Reflex Actions

Human Physiology

Lesson 43 : Autonomic Nervous System, Reflex Action & Sensory Receptors

Reflex Actions

The involuntary response of body to a particular type of stimulus without any conscious effort called a reflex action. The neural circuit for the reflex action is called a ‘reflex arc’.

The reflex pathway comprises of receptor organ, an afferent neuron (receptor) interneuron in the brain or spinal cord, an efferent (effector or excitor) neuron and effector organ (skeletal muscle, smooth muscle or glands) appropriately arranged in a series.

The afferent or sensory neuron receives signal from a sensory organ and transmits the impulse via a dorsal nerve root of spinal cord or sensory nerve to the spinal cord or brain (CNS). The efferent neuron then carries signals from ventral horn of spinal cord through efferent or motor nerve to the effector organ (Fig 43a). The reflexes may be monosynaptic reflex – directly synapses between afferent and efferent neurons, e.g. stretch reflex, or polysynaptic reflex – involving more than one interneurons between afferent and efferent neurons e.g. cough reflex.

Sensory receptors
Nerve fibers carrying information to the CNS are called afferent or sensory fibers.
The sensory receptors are distributed throughout the body and it can be of three types according to the responds to stimuli. They are;

  1. Exteroceptors – respond to the stimuli outside the body. Ex. Light, sound, skin sensation, etc
  2. Interoceptors – respond to the stimuli originating from internal body conditions. Ex. Blood pressure, glucose level in blood, etc
  3. Propriorecetors – respond to the stimuli originating in the muscles and tendons.

The sensory receptors are broadly classified based on type of stimulus they receive as -
a) Mechanoreceptorsb) Thermoreceptorsc) Nociceptorsd) Photoreceptorse) Chemoreceptors
Mechanoreceptors consist of different types scattered in different parts of the body. Free nerve endings are distributed all over the skin that detects sensation of pain and some detect warmth, cold and touch. Merkel’s disc, tactile hairs, Pacinian corpuscles, Meissner’s corpuscles, Krause’s corpuscles and Ruffini’s end organ receptors are responsible to detect and respond to tissue deformation, touch and very low frequency tissue vibration, movement of any object on the surface of the skin. These receptors are present in finger tips, lips, skin and deep layers of the skin. Mechanoreceptor in muscle spindle is golgi tendon apparatus stimulated by tension produced by the muscle fibers and reflexly inhibit the tension. Besides these receptors, cochlear sound receptor, vestibular receptor for maintaining equilibrium, baroreceptors in the carotid sinus and aortic arch for sensing the blood pressure are some of the mechanoreceptors in the body (Fig 43b).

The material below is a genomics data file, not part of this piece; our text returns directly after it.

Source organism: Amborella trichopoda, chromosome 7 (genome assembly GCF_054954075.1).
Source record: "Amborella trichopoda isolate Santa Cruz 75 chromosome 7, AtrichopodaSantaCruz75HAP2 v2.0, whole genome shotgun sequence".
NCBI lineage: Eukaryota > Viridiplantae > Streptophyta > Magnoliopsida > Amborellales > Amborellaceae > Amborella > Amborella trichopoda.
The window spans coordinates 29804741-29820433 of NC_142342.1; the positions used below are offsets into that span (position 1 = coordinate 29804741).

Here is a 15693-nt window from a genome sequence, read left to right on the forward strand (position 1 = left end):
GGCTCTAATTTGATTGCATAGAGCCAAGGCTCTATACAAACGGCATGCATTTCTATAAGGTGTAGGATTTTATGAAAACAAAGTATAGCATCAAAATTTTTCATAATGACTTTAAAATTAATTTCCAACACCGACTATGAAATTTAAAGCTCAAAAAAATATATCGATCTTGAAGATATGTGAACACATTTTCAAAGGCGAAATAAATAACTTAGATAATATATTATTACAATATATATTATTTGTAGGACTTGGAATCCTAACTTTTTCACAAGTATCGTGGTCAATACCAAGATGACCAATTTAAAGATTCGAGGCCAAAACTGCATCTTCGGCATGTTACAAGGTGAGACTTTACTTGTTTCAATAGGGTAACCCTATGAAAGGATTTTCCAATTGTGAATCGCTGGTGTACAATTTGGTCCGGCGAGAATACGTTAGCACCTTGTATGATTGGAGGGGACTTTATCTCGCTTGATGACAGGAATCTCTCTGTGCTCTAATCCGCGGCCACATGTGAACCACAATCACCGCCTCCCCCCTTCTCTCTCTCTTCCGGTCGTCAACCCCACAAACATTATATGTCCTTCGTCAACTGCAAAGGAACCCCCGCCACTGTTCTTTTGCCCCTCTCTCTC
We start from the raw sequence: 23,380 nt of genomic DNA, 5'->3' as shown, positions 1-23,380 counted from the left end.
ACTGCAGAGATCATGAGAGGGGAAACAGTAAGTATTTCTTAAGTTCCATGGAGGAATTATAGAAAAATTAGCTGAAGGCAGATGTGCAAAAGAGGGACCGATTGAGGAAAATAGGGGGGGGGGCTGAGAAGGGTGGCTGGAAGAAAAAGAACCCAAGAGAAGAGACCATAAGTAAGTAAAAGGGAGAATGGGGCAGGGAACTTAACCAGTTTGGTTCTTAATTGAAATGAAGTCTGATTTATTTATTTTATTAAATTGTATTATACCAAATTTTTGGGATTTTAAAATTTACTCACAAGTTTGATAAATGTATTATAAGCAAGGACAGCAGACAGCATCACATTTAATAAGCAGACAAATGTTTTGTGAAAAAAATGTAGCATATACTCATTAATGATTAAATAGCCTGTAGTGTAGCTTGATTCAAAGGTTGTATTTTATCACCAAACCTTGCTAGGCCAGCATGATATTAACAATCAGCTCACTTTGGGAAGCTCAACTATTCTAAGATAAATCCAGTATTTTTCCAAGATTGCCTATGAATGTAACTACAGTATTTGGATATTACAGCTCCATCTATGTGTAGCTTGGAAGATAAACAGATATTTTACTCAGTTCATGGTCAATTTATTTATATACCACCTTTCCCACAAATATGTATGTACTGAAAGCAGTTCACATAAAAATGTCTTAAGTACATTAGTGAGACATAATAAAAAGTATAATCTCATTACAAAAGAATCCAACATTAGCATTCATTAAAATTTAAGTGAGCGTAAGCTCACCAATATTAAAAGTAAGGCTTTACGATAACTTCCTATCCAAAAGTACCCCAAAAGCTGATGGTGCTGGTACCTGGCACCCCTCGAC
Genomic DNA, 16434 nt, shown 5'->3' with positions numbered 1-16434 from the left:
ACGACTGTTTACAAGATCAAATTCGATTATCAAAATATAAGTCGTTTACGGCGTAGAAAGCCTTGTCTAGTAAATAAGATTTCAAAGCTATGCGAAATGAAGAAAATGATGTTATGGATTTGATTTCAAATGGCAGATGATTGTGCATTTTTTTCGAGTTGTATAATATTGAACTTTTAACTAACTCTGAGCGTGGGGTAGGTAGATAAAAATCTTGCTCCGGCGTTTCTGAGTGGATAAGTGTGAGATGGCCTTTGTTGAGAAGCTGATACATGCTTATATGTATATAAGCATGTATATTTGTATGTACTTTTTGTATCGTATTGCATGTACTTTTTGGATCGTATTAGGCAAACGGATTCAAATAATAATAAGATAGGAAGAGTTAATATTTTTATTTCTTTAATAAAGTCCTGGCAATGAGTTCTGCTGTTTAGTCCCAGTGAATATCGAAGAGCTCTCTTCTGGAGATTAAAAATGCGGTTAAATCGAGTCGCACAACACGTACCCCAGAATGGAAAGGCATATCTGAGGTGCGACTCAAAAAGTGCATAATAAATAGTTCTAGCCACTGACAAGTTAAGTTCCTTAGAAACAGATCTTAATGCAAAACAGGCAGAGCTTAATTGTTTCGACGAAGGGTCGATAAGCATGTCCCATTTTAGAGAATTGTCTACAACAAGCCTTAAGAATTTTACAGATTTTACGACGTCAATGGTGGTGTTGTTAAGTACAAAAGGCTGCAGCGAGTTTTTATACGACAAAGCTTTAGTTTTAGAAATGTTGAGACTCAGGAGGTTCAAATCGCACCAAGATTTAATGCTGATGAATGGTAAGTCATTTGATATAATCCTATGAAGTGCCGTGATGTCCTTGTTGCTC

The temperature changes in the body stimulated the thermoreceptors. Cold receptor responds to decrease in body temperature (12 – 37°C), whereas warm receptor responds to increase in body temperature (25 – 45°C). The pathway that conveys the thermoreceptor sensation to brain is lateral spinothalamic tract.
Skin or tissue damages stimulated the pain receptors or Nociceptors that are present as free nerve ending on the skin and other tissues. The pain in human consists of three types as pricking pain, burning pain and aching pain. Bradykinin or similar other polypeptide are responsible for stimulating nerve endings of pain sensation. The lateral spinothalamic tract conveys information about pain temperature through medial spinal cord to thalamus.
The photoreceptors detect the light and become hyperpolarized when struck by light. For example rods and cone cells of the retina of eye.

Chemoreceptors are widely distributed in the body. The important chemoreceptors are gustatory chemoreceptor for detection of taste, olfactory epithelium chemoreceptors for detection of smell and peripheral chemoreceptors (carotid body and aortic arch receptors) for sensing changes in the hydrogen ion level, carbon dioxide and oxygen tension in the blood and convey the information to the brain.

Last modified: Wednesday, 11 April 2012, 5:38 AM